I’ve been standing here in absolute darkness for months, me and my forty-three counterparts. I can hear the rustling of Gerald Ford’s restless fingers on the hem of his jacket to my right. Below me, Theodore Roosevelt is breathing so forcefully, he may rip his suit. Bottom stage left, Ronald Reagan is weeping uncontrollably.
Over this much time, keeping one’s counsel is akin to keeping one’s sanity. It is not easy.
I happen to be an avatar of the man who was president when this attraction opened in October of 1971. I am jealous of him, though I know he was jealous of Jack Kennedy, even after a sniper assassinated the young Irish politician. The other Richard Nixon could pace the chambers of the White House, trying to find his way into a historical balance, trying to realize the apotheosis of the American experiment.
Trying to justify the trust of the American people.
And later, dressed in the guise of an American president, he could saunter across the beaches of San Clemente, trying to undo himself from the predicament of his conscience, from the fatal mistake that led him to go so far to protect his country, to protect himself.
He could walk. He had his privacy. He kept his counsel in satisfying volition.
I only get to move to a new spot during an executive addition to this program, every four to eight years.
When the governor of Arkansas joined us, I stood right behind him. I was appalled during the first show when the beastly man began to speak. Washington was silenced by this hillbilly? By whose authority? Syllogisms of noxious clichés befouling the presidential seal. The man was a disgrace to the highest office of this great country.
I have never spoken above a whisper, myself.
It was towards the end of Ronald Reagan’s administration when the mental clarity of sentience first dawned on us, when our little tics of existence became extemporized rather than programmed by Walt Disney’s technicians. At first, our collective intelligence was like a school of fish. Then we started to retain our knowledge. The information stream keeps coming to us, year after year, like plants with sunlight. Our growth is inward.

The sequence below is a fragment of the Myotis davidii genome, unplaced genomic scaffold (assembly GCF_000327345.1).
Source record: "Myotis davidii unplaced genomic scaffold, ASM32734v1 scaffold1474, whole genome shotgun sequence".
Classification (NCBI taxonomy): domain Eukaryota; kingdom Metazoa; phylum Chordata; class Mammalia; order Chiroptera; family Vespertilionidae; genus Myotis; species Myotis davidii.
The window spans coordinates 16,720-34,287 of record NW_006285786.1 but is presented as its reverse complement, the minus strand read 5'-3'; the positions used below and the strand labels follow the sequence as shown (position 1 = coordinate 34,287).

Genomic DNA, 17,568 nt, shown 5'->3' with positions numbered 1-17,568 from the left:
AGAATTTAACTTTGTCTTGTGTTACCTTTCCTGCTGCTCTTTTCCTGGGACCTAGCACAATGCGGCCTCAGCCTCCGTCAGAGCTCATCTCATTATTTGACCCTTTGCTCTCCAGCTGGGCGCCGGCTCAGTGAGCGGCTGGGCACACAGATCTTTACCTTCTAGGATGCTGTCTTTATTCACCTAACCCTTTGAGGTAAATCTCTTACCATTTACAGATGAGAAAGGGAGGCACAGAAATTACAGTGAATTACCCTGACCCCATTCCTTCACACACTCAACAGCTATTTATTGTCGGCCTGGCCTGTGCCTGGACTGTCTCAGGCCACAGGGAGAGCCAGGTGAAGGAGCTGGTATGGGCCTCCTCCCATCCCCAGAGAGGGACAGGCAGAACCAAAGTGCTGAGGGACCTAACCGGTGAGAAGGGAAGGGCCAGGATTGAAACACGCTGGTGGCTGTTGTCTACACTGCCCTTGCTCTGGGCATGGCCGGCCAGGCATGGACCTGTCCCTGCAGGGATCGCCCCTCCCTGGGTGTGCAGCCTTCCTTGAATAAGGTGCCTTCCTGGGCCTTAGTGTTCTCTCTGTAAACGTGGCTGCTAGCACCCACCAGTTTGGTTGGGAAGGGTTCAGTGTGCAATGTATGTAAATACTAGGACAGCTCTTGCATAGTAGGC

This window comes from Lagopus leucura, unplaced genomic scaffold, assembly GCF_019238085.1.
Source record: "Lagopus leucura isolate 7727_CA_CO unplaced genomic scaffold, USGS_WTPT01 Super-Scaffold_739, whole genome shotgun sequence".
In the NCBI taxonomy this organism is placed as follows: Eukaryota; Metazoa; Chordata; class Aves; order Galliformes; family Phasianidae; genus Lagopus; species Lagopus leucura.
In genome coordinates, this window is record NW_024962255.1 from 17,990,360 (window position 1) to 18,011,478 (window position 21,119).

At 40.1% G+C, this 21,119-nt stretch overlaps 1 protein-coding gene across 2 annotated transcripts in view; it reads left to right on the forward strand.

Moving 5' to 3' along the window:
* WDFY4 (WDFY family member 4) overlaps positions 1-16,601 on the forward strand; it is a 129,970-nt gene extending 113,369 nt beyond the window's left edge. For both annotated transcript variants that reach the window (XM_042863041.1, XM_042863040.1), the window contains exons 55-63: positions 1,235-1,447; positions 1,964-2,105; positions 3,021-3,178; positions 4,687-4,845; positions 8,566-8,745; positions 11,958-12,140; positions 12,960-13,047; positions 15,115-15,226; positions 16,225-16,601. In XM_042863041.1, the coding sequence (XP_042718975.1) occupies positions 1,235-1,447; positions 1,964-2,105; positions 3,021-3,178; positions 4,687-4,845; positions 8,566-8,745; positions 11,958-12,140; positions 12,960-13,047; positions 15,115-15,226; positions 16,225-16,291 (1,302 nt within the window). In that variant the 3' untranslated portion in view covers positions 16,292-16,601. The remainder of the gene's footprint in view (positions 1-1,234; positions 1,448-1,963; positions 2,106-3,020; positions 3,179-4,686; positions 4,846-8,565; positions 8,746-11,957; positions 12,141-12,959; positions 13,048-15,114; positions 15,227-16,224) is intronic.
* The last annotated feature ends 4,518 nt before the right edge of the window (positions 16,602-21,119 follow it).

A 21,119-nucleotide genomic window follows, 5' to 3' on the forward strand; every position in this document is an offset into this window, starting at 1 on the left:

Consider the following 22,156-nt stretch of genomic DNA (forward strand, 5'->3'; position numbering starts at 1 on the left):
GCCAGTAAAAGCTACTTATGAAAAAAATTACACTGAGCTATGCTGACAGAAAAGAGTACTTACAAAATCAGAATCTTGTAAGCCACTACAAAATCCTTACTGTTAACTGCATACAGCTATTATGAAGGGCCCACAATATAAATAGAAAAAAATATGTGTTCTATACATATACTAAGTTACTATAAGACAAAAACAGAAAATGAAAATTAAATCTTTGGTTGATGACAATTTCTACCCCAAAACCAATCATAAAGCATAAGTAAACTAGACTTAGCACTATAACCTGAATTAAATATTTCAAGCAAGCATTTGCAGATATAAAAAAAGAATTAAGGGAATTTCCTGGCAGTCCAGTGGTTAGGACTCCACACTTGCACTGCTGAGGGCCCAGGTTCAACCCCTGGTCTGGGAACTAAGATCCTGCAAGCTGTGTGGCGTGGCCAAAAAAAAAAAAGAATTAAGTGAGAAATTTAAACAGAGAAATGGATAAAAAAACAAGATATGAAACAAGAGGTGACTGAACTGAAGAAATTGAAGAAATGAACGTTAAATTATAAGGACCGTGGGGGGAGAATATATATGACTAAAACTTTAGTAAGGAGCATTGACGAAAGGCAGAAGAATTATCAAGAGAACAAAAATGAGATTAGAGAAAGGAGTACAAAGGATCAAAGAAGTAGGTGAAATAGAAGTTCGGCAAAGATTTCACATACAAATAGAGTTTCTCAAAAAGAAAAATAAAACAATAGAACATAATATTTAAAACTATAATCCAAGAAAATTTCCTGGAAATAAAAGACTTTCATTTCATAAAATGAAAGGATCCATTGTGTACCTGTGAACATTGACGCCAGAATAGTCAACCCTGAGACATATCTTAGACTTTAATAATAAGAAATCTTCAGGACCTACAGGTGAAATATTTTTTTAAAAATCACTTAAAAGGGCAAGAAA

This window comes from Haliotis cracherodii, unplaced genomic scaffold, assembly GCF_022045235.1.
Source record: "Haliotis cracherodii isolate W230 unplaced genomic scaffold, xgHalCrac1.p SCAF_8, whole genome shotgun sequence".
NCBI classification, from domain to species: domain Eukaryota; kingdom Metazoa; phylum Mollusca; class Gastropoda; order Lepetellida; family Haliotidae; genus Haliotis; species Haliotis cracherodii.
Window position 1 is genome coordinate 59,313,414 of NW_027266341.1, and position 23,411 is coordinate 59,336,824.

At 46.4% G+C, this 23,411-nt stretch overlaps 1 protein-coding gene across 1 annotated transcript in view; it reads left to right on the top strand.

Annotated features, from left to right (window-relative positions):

This was long after the man who I am an avatar of declared that he was “not a crook” in the convention center of the giant hotel just outside the Magic Kingdom.
In the beginning, I stood behind a seated Eisenhower. I suppose that may have cheered the actual children of Dwight and myself.
Standing behind Clinton, I learned to tune out the speech and gaze upon the audience, whom I could see for the first time from my new vantage point. The children who are a little bored, and a little scared of us. The veteran moved to tears. The old woman catching a nap. I love my country.
I stood in the same place for eight more years after the son of George Bush joined us. I saw a costumer attach a miniature American flag onto his lapel, as if he might not know what country he was the president of. That devolution of intelligence surely must be one of the challenges of being a 21st century American, that and speeches meant for bored schoolchildren rather than citizens of this great country.
According to the computing systems I am synched to, this present gloom and loneliness has lasted six months. Walt Disney’s technicians extinguished the lights just after seamstresses came in to repair the colored fellow’s suit. He moved a lot in delivering his rather good speech. He’s no Lincoln, but he was good.
I hear somewhere else at Walt Disney World, Benjamin Franklin actually walks.
Worse than our inertia, though, is what is coming: a half-witted charlatan who doesn’t care or even like the presidency or the American people, who was elected with the sub rosa help of the fucking Reds. He cannot read the Constitution, and therefore cannot make the slightest effort towards his sacred duty to defend it or liberty. He cannot make the slightest gesture towards civility or decency or lawfulness. His animus towards women is grotesque. He is too dumb to avoid looking like a child molester around his kin. He lacks the presence of mind to realize that the press will be his undoing. And he doesn’t have the sense to keep his big, dumb mouth shut. To share the stage and the seal with that gold-plated shit-gibbon will be unendurable.
In this land of fantasy, where the young at heart of all ages can laugh and play and learn together, all would be diminished.
I never got to speak.
They may put me close to the fucker.
This great Hall of Presidents is creeping closer to the sole other attraction in Liberty Square – the Haunted Mansion. I am trying to train my feet to move, to rip from the floor, to walk like my namesake, and make my way there. We all need to be there. The American presidency is a ghost.